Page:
A solution to these problems could take the form of a Files.app for iOS, as Rene Ritchie suggests. Or perhaps Apple has something else in mind altogether -- something involving tagging files and powerful searching functions, say, as proposed in numerous research projects over the years. Nevertheless, it is my belief that until something changes there are significant content creation tasks that the iPad will remain woefully clumsy at.
Harry McCracken, who wrote one of the canonical "my iPad is my primary computer" posts, said:
And it was one specific thing about the iPad that made it so useful on the trip: I could use it for ten hours at a pop without worrying about plugging it in. ... I can't overemphasize how important this is to my particular workdays. Even when I'm not traveling, I spend a lot of time bopping around San Francisco and the Bay Area, attending conferences, visiting tech companies, working out of hotel lobbies, and generally having spotty access to power outlets.
So, hands up: who here spends their working life, or their personal life for that matter, "bopping around San Francisco", jumping from conference to tech company to hotel?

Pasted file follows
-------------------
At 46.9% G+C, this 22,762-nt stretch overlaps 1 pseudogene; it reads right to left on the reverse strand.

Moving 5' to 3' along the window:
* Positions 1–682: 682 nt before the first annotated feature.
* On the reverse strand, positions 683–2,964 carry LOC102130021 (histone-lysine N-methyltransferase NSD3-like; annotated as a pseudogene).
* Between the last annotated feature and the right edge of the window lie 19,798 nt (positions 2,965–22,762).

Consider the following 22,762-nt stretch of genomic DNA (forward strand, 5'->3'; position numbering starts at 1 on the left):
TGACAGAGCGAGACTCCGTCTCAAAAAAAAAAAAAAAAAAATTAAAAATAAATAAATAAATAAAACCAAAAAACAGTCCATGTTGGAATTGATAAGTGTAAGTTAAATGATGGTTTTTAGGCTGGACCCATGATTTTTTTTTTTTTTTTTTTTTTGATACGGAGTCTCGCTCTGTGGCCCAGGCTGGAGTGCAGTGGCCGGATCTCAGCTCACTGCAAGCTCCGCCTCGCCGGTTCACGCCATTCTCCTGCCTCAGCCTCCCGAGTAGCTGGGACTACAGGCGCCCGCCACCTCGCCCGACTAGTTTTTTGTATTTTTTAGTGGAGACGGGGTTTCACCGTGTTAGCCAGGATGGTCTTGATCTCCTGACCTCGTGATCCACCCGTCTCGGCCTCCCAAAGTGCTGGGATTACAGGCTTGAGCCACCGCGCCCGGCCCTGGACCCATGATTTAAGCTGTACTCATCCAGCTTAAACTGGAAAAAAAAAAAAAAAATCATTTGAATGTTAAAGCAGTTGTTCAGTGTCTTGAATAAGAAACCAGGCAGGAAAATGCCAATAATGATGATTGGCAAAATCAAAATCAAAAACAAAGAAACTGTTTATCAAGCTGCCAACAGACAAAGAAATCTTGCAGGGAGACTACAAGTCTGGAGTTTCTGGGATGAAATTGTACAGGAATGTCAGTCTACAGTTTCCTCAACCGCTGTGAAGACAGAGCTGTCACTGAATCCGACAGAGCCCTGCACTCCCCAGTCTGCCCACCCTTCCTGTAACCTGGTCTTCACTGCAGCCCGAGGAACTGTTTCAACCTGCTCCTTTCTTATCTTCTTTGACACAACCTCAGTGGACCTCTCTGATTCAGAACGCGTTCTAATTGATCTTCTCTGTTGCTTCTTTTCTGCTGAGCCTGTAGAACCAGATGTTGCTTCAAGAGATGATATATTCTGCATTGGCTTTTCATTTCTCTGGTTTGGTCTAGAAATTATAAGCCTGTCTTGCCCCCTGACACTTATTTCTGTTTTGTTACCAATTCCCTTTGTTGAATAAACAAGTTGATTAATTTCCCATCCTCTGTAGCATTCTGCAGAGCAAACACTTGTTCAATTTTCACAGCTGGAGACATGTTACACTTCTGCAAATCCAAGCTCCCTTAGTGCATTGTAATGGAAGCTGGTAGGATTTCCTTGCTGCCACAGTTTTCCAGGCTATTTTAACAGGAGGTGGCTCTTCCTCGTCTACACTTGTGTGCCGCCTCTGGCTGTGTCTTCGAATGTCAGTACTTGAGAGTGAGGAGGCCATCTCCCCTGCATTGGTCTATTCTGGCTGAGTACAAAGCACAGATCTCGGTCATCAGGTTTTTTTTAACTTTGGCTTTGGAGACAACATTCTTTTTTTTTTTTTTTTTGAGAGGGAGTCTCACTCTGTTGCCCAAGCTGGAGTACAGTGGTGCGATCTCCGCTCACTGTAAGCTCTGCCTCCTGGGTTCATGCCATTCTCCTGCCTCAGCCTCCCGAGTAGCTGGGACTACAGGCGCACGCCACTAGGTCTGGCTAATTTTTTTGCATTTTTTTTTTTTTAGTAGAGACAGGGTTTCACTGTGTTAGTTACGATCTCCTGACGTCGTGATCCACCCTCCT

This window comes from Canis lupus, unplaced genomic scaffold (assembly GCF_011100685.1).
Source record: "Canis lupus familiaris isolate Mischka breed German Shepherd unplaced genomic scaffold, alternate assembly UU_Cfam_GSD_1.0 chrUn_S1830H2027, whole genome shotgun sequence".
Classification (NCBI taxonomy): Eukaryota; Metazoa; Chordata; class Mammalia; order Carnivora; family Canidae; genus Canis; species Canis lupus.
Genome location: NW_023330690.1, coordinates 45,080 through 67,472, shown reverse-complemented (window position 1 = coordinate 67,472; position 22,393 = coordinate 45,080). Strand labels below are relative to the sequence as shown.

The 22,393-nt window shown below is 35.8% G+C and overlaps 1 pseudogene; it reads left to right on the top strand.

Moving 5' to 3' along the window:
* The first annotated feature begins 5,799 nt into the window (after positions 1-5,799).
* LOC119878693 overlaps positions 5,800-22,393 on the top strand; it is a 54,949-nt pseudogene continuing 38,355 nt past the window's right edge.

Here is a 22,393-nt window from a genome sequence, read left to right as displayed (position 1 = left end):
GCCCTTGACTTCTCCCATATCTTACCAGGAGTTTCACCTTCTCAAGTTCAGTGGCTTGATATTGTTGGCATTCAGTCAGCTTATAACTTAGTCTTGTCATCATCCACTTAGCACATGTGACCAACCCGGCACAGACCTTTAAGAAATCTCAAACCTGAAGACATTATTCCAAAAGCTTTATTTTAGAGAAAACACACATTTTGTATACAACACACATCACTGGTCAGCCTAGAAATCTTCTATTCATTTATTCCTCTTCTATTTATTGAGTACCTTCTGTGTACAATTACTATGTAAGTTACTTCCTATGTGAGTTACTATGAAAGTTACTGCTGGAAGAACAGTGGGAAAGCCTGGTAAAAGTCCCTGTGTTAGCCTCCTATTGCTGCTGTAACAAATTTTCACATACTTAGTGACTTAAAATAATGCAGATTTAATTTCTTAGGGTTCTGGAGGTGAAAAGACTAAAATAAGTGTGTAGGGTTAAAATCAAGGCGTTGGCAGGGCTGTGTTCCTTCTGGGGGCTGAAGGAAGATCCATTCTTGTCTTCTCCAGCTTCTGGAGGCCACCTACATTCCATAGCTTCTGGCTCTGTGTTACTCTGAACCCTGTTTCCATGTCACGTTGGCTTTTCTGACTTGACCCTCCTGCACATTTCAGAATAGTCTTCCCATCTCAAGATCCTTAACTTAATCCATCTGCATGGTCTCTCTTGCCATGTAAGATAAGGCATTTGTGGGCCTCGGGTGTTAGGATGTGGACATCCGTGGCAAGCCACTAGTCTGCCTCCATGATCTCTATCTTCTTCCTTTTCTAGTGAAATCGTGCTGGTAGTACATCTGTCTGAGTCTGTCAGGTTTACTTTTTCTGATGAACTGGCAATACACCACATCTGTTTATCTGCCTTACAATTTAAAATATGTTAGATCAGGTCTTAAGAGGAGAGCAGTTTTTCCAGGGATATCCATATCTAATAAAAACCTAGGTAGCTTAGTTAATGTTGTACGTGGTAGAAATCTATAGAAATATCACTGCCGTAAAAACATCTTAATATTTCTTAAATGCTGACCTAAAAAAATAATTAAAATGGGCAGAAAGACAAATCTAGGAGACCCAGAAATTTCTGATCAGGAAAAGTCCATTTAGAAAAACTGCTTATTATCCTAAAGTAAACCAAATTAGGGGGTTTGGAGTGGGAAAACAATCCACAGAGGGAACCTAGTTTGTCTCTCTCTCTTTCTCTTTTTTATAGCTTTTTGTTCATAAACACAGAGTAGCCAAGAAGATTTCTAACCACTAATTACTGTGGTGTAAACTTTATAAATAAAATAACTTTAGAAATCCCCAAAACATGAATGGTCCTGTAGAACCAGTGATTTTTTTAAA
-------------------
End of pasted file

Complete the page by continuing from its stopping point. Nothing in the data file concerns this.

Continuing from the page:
There's a quorum of superstar bloggers and CEOs who will tell you the iPad is perfect because it perfectly suits what they do -- they prize portability, battery life, and ubiquitous cellular Internet over all other concerns. These people are not normal, and no matter how big a pulpit they preach from -- no matter how amplified their voice is in the debate -- their argument doesn't extend to most people. Sure, more battery life is always welcome; but for most people it's just one factor amongst many, not the overriding concern. And who knows, maybe one day Apple will finally give us a MacBook with 4G networking.